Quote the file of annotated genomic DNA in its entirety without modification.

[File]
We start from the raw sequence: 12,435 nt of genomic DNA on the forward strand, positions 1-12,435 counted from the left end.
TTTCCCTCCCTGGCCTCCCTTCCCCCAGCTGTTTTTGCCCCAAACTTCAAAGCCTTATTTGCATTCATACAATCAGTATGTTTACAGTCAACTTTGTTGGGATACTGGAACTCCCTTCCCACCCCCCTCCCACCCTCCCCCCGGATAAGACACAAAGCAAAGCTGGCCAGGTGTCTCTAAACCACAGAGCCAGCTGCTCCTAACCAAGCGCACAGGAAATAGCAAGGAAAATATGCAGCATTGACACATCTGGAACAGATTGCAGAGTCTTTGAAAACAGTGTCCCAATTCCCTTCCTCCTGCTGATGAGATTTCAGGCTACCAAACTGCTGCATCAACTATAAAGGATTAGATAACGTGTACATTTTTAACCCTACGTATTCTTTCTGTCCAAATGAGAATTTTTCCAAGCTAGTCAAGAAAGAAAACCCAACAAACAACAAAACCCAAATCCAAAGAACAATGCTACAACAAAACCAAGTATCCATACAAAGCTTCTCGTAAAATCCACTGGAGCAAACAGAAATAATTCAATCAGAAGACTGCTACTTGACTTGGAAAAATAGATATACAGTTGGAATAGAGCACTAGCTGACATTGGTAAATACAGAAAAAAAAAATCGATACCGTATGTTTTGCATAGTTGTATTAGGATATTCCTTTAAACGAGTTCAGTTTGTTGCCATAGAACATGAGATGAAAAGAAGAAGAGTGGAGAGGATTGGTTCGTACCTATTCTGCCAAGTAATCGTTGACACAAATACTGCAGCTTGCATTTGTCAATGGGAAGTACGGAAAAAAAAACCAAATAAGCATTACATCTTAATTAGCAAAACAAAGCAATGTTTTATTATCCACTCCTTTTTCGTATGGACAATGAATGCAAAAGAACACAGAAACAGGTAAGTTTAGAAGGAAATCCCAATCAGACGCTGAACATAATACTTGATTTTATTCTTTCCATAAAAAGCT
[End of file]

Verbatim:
We start from the raw sequence: 12,435 nt of genomic DNA on the forward strand, positions 1-12,435 counted from the left end.
TTTCCCTCCCTGGCCTCCCTTCCCCCAGCTGTTTTTGCCCCAAACTTCAAAGCCTTATTTGCATTCATACAATCAGTATGTTTACAGTCAACTTTGTTGGGATACTGGAACTCCCTTCCCACCCCCCTCCCACCCTCCCCCCGGATAAGACACAAAGCAAAGCTGGCCAGGTGTCTCTAAACCACAGAGCCAGCTGCTCCTAACCAAGCGCACAGGAAATAGCAAGGAAAATATGCAGCATTGACACATCTGGAACAGATTGCAGAGTCTTTGAAAACAGTGTCCCAATTCCCTTCCTCCTGCTGATGAGATTTCAGGCTACCAAACTGCTGCATCAACTATAAAGGATTAGATAACGTGTACATTTTTAACCCTACGTATTCTTTCTGTCCAAATGAGAATTTTTCCAAGCTAGTCAAGAAAGAAAACCCAACAAACAACAAAACCCAAATCCAAAGAACAATGCTACAACAAAACCAAGTATCCATACAAAGCTTCTCGTAAAATCCACTGGAGCAAACAGAAATAATTCAATCAGAAGACTGCTACTTGACTTGGAAAAATAGATATACAGTTGGAATAGAGCACTAGCTGACATTGGTAAATACAGAAAAAAAAAATCGATACCGTATGTTTTGCATAGTTGTATTAGGATATTCCTTTAAACGAGTTCAGTTTGTTGCCATAGAACATGAGATGAAAAGAAGAAGAGTGGAGAGGATTGGTTCGTACCTATTCTGCCAAGTAATCGTTGACACAAATACTGCAGCTTGCATTTGTCAATGGGAAGTACGGAAAAAAAAACCAAATAAGCATTACATCTTAATTAGCAAAACAAAGCAATGTTTTATTATCCACTCCTTTTTCGTATGGACAATGAATGCAAAAGAACACAGAAACAGGTAAGTTTAGAAGGAAATCCCAATCAGACGCTGAACATAATACTTGATTTTATTCTTTCCATAAAAAGCT